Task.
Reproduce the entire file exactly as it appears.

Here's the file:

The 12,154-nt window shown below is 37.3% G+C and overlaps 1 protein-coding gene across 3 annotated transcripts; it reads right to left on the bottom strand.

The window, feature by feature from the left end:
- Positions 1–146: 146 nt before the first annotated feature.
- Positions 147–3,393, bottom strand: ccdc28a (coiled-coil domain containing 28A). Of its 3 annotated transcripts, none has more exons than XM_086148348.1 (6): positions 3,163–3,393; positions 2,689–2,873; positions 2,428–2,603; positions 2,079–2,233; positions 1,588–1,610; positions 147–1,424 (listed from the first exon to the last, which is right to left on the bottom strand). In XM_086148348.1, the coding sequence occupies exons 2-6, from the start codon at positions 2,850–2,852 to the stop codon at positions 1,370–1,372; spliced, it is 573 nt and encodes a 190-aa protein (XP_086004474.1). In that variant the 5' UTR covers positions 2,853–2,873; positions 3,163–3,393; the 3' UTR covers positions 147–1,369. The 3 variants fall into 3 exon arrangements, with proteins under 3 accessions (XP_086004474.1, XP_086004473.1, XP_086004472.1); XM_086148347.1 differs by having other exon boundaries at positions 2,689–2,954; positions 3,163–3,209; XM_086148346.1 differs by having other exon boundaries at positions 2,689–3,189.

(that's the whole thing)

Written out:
The 12,154-nt window shown below is 37.3% G+C and overlaps 1 protein-coding gene across 3 annotated transcripts; it reads right to left on the bottom strand.

The window, feature by feature from the left end:
- Positions 1–146: 146 nt before the first annotated feature.
- Positions 147–3,393, bottom strand: ccdc28a (coiled-coil domain containing 28A). Of its 3 annotated transcripts, none has more exons than XM_086148348.1 (6): positions 3,163–3,393; positions 2,689–2,873; positions 2,428–2,603; positions 2,079–2,233; positions 1,588–1,610; positions 147–1,424 (listed from the first exon to the last, which is right to left on the bottom strand). In XM_086148348.1, the coding sequence occupies exons 2-6, from the start codon at positions 2,850–2,852 to the stop codon at positions 1,370–1,372; spliced, it is 573 nt and encodes a 190-aa protein (XP_086004474.1). In that variant the 5' UTR covers positions 2,853–2,873; positions 3,163–3,393; the 3' UTR covers positions 147–1,369. The 3 variants fall into 3 exon arrangements, with proteins under 3 accessions (XP_086004474.1, XP_086004473.1, XP_086004472.1); XM_086148347.1 differs by having other exon boundaries at positions 2,689–2,954; positions 3,163–3,209; XM_086148346.1 differs by having other exon boundaries at positions 2,689–3,189.